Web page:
Just-in-Time Adaptive Expectancy Interventions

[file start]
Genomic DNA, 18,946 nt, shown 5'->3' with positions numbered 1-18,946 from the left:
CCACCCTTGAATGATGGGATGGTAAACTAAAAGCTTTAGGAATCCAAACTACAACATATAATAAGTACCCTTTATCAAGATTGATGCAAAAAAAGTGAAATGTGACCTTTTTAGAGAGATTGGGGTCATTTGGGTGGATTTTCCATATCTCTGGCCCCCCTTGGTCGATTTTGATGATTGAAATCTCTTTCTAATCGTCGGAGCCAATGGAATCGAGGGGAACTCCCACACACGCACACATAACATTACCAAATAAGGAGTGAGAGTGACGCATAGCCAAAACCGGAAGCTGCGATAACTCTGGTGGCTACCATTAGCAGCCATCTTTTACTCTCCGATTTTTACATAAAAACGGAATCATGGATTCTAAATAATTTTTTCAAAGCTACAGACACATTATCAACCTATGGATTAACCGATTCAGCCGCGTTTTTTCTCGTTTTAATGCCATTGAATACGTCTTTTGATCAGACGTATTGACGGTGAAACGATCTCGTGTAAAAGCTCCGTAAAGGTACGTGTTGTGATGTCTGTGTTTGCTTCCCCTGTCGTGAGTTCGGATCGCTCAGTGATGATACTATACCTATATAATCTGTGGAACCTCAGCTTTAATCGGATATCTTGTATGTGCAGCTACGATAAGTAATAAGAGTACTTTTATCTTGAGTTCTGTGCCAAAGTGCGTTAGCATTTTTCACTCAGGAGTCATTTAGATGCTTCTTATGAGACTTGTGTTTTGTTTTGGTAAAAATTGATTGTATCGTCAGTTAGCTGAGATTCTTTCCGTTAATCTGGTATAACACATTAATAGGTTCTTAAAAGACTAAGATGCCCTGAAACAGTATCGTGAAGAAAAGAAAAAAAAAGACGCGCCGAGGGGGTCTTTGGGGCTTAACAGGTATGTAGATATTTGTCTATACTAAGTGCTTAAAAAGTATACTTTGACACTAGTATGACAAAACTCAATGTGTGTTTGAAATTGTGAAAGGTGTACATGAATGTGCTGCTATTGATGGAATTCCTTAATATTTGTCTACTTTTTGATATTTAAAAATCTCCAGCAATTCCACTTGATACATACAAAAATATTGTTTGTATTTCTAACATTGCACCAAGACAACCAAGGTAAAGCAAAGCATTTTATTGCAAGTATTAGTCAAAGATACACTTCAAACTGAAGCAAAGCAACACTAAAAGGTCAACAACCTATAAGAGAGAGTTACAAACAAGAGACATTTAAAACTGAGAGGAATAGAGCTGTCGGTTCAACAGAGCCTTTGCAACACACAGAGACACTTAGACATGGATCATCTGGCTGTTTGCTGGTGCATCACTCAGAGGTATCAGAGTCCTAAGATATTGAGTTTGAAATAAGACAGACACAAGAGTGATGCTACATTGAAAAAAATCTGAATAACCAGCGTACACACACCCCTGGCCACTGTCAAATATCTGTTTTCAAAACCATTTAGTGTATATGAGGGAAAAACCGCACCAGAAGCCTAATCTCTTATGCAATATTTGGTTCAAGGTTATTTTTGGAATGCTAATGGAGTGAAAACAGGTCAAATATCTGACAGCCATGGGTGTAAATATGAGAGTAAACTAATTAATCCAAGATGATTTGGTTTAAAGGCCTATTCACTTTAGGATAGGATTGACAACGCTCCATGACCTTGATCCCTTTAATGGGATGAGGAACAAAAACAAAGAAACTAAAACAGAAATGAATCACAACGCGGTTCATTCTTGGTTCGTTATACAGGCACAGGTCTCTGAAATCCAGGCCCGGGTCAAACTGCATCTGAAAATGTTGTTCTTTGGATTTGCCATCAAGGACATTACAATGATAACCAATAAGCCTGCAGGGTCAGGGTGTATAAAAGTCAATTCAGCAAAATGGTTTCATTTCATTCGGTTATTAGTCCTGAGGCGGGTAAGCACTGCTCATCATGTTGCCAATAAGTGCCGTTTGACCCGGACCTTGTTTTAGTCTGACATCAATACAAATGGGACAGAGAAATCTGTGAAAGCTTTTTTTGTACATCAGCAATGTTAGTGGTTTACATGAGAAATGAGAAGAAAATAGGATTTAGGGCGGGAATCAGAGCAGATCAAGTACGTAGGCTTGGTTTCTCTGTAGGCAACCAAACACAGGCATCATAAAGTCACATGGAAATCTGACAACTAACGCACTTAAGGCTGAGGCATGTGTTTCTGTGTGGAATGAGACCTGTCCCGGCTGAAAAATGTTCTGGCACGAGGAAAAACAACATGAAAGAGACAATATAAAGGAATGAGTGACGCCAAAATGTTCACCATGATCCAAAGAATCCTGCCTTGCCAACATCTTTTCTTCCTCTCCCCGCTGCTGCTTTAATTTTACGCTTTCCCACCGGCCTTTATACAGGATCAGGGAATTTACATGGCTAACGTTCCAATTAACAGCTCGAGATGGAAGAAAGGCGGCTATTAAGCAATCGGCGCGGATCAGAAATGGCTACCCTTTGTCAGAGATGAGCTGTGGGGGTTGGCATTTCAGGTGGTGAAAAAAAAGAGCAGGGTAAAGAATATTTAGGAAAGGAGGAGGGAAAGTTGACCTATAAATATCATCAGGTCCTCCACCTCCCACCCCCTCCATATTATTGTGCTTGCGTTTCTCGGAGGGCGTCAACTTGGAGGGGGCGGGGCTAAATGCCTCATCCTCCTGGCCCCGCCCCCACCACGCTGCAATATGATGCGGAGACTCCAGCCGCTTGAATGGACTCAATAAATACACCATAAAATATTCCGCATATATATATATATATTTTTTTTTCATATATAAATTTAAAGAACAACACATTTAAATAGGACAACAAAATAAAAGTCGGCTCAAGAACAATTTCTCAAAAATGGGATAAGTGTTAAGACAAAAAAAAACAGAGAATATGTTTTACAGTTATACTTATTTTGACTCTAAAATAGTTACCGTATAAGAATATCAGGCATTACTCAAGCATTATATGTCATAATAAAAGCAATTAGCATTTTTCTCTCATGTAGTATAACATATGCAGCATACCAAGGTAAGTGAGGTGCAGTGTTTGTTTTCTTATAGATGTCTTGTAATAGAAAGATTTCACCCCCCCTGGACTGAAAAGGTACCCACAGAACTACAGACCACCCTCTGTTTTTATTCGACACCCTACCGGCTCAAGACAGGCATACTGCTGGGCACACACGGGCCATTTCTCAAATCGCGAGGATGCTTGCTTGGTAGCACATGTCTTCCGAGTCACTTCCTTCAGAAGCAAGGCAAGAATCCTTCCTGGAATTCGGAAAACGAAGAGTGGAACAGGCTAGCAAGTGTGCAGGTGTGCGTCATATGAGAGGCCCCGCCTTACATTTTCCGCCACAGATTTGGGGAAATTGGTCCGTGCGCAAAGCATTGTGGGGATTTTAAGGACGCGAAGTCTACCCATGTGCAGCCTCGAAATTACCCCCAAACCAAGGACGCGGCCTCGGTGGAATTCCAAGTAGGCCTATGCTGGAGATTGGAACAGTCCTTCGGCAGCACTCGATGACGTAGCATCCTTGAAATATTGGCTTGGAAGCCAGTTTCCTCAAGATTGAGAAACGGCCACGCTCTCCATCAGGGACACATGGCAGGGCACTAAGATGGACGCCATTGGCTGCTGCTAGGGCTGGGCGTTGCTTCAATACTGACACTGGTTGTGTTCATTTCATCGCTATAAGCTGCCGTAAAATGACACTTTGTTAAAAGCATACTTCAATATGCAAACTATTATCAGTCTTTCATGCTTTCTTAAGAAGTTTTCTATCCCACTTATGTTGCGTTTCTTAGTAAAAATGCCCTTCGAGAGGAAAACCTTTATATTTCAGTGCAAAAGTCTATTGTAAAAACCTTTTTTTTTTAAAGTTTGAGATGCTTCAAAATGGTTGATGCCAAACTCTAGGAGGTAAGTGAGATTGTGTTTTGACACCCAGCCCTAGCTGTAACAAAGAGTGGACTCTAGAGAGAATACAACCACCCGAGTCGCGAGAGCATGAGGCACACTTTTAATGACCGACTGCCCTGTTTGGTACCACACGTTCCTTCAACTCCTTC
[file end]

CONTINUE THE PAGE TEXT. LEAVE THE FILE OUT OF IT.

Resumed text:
A precise understanding of symptom and expectation trajectories complemented with behavioral data through smartphone sensors might pave the way for the development of just-in-time adaptive expectancy interventions (JITAEIs). Just-in-time adaptive interventions (JITAIs) relate to interventions that are adapted to the status or context of an individual over time (8487). As every person has individual beliefs, it is likely that individualized interventions will have higher efficacy. Psychotherapy research has shown, for example, that resistant patients profit more from nondirective therapy than from directive approaches (88). Thus, patients with more rigid health beliefs, which make them more resistant to change, could potentially profit more from indirect suggestions (“Many patients profited from the app before”) or imagery exercises (e.g., imagining healthy future self) than from direct suggestions (“You will profit from this app”). Suggestions as part of expectancy interventions might therefore be delivered based on symptom changes, patients’ beliefs and needs, other personal characteristics, and data from smartphone sensors. Thus, if patients have strong beliefs about their condition (as assessed by questionnaires) and have not shown symptom improvements for several weeks, they might be offered indirect suggestions, such as, “Some patients did not seem to profit from the app in the beginning, some were even frustrated. Often, however, their symptoms did in fact improve, bit by bit.” Less resistant patients, who report early improvements in symptom reduction, might be given more direct suggestions such as, “You have used the app for one week now. Your pain has already decreased. You will experience your pain decreasing even further in the coming weeks.” Thus, the app may be programmed in such a way as to accommodate the patients’ symptom ratings, other personal characteristics, and objective data gathered through smartphone sensors to deliver individualized expectancy interventions.